The Interdependent Nature of Global Trade in Food & Agriculture
2020 marks the 75th anniversary of the founding of Food and Agriculture Organization of the United Nations (FAO). This World Food Day recognizes over seven decades of joint international efforts to defeat hunger and actions toward a future in which we “Grow, Nourish, Sustain. Together.” To reflect on the global interdependence of food and agriculture, we asked our Advisory Board member, Christina Connelly to share some of her insights into the global agricultural trade and its impact on economic growth and development. Christina has spent over a decade working in international trade programs and currently serves as Trade Commissioner for Agri-Food at the Consulate General of Canada in Minneapolis.
I started my graduate studies at the University of Minnesota’s Humphrey School of Public Affairs in Minneapolis nearly 20 years ago, intent on earning a degree in public policy focused on international development. I’d just returned from a six-month volunteering and backpacking trip through South America during which I’d observed the impacts of poverty and political strife on the developing world—and simultaneously realized that I lacked the skills, expertise, and lived experiences that might enable me to work towards alleviating these issues.
Within the first few months of my studies, I was swept off my feet by the topic of international trade and its central impact on just about every other global policy issue in my textbooks. For the next two years, I dove deep into the world of competitive advantage, free trade agreements, foreign direct investment, and the history of the GATT system that led to the modern-day World Trade Organization (WTO). I regularly engaged in fervent, friendly debates with my fellow scholars about the merits of free trade versus more protectionist policies. My thesis centered on whether the Argentine financial crisis of 2001 had a direct impact on trade with the United States (which, as it turns out, it really didn’t – but my advisor gave me an A- for effort).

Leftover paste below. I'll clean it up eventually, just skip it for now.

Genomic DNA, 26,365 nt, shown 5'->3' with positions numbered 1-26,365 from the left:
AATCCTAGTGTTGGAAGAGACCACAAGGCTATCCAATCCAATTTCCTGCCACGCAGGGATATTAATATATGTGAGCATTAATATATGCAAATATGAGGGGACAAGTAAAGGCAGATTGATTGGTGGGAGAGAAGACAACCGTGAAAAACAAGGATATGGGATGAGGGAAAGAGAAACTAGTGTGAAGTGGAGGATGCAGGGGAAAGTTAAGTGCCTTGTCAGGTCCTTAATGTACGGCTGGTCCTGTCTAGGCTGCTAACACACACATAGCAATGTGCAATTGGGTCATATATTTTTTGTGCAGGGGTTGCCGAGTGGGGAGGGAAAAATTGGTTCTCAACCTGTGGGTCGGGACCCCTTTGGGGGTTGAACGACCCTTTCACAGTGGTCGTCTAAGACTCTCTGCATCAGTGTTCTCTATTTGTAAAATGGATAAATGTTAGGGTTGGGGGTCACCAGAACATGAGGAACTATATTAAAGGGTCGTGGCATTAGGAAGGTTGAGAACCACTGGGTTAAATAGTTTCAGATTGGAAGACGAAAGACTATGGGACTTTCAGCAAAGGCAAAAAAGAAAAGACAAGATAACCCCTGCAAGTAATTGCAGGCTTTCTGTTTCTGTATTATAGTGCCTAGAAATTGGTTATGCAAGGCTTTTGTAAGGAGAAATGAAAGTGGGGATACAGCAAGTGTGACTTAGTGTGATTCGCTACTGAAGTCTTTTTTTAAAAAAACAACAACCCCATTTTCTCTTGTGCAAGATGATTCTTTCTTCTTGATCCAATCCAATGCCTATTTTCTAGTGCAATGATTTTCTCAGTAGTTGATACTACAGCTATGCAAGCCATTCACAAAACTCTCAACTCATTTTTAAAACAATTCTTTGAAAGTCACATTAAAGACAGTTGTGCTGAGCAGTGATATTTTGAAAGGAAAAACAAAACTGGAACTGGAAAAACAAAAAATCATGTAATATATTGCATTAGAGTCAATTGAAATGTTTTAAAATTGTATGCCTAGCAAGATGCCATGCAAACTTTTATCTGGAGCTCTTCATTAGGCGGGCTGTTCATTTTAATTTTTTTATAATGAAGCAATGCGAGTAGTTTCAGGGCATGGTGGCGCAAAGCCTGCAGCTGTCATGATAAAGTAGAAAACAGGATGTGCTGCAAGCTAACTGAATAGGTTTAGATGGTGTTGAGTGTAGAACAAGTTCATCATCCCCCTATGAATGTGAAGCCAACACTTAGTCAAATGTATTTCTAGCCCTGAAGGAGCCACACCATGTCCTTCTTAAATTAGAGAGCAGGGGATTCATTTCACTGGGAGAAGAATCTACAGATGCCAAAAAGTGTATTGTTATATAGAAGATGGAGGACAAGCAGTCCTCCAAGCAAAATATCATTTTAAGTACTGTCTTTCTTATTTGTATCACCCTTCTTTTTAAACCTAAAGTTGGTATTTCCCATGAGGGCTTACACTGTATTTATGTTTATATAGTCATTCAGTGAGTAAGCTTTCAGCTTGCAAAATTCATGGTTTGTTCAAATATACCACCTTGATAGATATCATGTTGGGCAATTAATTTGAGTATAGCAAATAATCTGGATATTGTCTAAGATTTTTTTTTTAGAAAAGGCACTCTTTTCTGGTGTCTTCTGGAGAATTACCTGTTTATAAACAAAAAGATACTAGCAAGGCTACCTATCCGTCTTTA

What I didn’t study as much in school but has since become the cornerstone of my career is food and agriculture. In my opinion, there isn’t another sub-sector that exemplifies the global importance of trade more than agriculture. Every human on the planet must eat, and today’s consumer demands regular access to foods that are grown, processed and/or packaged far beyond their borders.
But global trade in food and agriculture is a delicate balance. A drought in the Southern Hemisphere might mean Brazil, currently the world’s top soybean producer, won’t have a great harvest. This results in the United States, currently second in soybeans globally, likely sending more of their crop to China, the world’s primary soybean importer. Similarly, a financial crisis in Europe might lead to a disruption in global wheat trade. As the global leader in wheat, Europe’s production will impact flour processors and bread manufacturers, and ultimately consumers’ wallets for months or even years. Any disruption to the carefully orchestrated balance of trade ripples across continents and economies, often leading to short- and/or long-term changes in policies with implications for hard-won trading relationships. This is an oversimplification, but the point is the global agricultural system is inherently interdependent.